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ERIC Number: ED215646
Record Type: RIE
Publication Date: 1982-Mar-22
Pages: 112
Abstractor: N/A
Reference Count: 0
Black Employees in Traditionally White Institutions in the "Adams" States, 1975 to 1977.
Pruitt, Anne S.
Annual reports submitted to the federal government by eight states for 1975 and 1977 in compliance with criteria established by the Adams case were examined. Employment data from 232 formerly all-white institutions in the 8 states were evaluated, with emphasis on the public institutions in Arkansas, Georgia, Florida, and Maryland. The other states are North Carolina, Oklahoma, Pennsylvania, and Virginia. In every primary occupational activity, white males dominated the highest salary levels and black females the lowest. Black faculty in all the institutions were the least likely to have tenure, and few held faculty positions of high rank. Women held most of the low-paying, dead-end jobs, and among men and women working in full-time, year-round jobs, the women workers' earnings were only a fraction of the earnings of men. Minority women in such jobs were the lowest paid. Discriminant analysis of change in employment by institutional type between 1975 and 1977 showed that community colleges led the way in hiring black faculty and that among blacks in these institutions, women were the greatest gainers. Arkansas, the smallest employer of workers in its higher education system, documented the greatest increases in proportions of blacks hired. In Florida black men and women did not fare as well as might have been expected; the number of black employees in Georgia did not reflect that state's relatively large black population; and Maryland reduced the number of black employees in several occupational categories. It is concluded that in spite of the Adams employment criterion, relatively little progress has been made to correct inequities. (Author/SW)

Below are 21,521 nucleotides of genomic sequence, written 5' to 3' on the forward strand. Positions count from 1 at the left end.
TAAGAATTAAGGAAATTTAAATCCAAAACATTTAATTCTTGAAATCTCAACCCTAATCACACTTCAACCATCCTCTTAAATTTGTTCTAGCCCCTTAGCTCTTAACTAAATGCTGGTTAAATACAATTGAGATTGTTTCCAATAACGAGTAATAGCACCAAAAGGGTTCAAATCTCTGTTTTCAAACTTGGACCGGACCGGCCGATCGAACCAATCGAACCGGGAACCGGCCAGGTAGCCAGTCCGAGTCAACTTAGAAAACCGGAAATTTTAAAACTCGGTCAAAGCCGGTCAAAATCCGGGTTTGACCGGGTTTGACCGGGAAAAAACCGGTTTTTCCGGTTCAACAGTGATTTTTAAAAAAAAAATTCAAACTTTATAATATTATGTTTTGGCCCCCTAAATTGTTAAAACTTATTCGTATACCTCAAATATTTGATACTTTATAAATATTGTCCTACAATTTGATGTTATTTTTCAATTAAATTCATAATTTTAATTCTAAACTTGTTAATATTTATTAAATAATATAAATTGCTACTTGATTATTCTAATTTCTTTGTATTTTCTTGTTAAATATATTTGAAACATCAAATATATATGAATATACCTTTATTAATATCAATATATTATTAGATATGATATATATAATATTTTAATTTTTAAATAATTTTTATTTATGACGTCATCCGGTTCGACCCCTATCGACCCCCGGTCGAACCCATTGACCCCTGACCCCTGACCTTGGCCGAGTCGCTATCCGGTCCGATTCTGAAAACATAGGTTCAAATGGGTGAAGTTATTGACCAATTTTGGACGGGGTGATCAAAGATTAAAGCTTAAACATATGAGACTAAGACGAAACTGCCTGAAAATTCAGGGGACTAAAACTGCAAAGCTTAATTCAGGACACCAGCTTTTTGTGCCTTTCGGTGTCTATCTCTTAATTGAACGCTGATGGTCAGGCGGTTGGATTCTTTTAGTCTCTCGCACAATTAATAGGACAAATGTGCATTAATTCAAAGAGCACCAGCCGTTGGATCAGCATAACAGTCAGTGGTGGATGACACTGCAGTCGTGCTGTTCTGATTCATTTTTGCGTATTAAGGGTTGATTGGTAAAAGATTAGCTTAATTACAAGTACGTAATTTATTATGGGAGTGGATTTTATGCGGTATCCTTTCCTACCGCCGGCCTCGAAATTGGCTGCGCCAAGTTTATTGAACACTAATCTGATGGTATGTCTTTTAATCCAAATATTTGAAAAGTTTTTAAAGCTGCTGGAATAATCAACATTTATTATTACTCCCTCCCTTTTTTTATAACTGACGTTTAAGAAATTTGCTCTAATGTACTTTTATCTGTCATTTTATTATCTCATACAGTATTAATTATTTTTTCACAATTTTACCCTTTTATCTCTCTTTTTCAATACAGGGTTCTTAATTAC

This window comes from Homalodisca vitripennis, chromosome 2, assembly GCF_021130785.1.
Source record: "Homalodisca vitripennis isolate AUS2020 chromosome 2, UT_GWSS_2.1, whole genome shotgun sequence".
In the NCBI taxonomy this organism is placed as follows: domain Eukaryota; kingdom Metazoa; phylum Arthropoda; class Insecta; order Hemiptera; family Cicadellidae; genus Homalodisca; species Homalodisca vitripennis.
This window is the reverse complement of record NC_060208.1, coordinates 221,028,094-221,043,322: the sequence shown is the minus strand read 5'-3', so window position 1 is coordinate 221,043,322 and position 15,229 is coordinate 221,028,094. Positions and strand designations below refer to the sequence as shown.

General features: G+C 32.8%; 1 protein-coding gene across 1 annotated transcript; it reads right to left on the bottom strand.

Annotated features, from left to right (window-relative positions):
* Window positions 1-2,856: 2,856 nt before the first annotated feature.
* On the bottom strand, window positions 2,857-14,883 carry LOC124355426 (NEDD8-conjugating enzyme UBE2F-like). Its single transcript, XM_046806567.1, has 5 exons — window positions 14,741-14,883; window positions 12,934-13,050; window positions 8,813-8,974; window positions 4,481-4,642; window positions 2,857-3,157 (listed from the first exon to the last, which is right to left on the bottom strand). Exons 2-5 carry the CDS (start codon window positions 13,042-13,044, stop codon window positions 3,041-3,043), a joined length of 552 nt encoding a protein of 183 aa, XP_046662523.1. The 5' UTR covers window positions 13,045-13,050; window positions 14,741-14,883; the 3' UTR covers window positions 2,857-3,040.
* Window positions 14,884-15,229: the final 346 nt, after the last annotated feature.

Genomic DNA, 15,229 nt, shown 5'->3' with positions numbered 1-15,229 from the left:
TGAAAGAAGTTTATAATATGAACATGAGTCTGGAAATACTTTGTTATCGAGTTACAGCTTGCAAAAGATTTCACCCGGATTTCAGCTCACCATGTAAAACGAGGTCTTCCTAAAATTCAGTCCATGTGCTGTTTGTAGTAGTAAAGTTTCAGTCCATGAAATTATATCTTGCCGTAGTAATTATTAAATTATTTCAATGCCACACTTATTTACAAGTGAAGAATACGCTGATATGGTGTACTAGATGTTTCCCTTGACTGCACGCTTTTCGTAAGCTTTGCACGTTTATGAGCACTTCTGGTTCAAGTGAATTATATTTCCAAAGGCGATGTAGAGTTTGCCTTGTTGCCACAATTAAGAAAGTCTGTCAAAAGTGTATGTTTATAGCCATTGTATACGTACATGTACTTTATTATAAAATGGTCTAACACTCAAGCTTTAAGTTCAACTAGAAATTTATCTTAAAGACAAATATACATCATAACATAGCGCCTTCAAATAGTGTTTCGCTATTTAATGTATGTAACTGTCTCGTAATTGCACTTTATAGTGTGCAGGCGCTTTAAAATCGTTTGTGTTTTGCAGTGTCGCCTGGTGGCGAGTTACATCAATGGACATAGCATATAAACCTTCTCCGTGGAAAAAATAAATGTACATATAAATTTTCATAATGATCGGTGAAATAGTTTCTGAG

Publication Type: Reports - Research; Speeches/Meeting Papers
Education Level: N/A
Audience: N/A
Language: English
Sponsor: N/A
Authoring Institution: N/A
Note: Paper presented at the Annual Meeting of the American Educational Research Association (New York, NY, March 22, 1982). For full report see ED 203 825.